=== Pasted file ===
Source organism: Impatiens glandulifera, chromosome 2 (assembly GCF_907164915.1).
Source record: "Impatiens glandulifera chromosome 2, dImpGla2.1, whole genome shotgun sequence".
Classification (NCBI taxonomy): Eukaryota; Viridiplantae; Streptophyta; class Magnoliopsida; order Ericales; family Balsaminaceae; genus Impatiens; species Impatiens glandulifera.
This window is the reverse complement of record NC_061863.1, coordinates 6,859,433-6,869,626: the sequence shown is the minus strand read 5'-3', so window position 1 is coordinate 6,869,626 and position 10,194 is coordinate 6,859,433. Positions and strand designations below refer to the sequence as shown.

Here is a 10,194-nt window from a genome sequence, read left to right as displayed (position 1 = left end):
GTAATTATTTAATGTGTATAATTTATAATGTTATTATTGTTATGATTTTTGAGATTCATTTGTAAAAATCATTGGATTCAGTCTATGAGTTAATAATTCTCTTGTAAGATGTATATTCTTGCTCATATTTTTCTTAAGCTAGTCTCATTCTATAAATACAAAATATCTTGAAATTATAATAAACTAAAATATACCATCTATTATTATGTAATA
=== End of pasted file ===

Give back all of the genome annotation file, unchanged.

Source organism: Impatiens glandulifera, chromosome 2 (assembly GCF_907164915.1).
Source record: "Impatiens glandulifera chromosome 2, dImpGla2.1, whole genome shotgun sequence".
Classification (NCBI taxonomy): Eukaryota; Viridiplantae; Streptophyta; class Magnoliopsida; order Ericales; family Balsaminaceae; genus Impatiens; species Impatiens glandulifera.
This window is the reverse complement of record NC_061863.1, coordinates 6,859,433-6,869,626: the sequence shown is the minus strand read 5'-3', so window position 1 is coordinate 6,869,626 and position 10,194 is coordinate 6,859,433. Positions and strand designations below refer to the sequence as shown.

Here is a 10,194-nt window from a genome sequence, read left to right as displayed (position 1 = left end):
GTAATTATTTAATGTGTATAATTTATAATGTTATTATTGTTATGATTTTTGAGATTCATTTGTAAAAATCATTGGATTCAGTCTATGAGTTAATAATTCTCTTGTAAGATGTATATTCTTGCTCATATTTTTCTTAAGCTAGTCTCATTCTATAAATACAAAATATCTTGAAATTATAATAAACTAAAATATACCATCTATTATTATGTAATA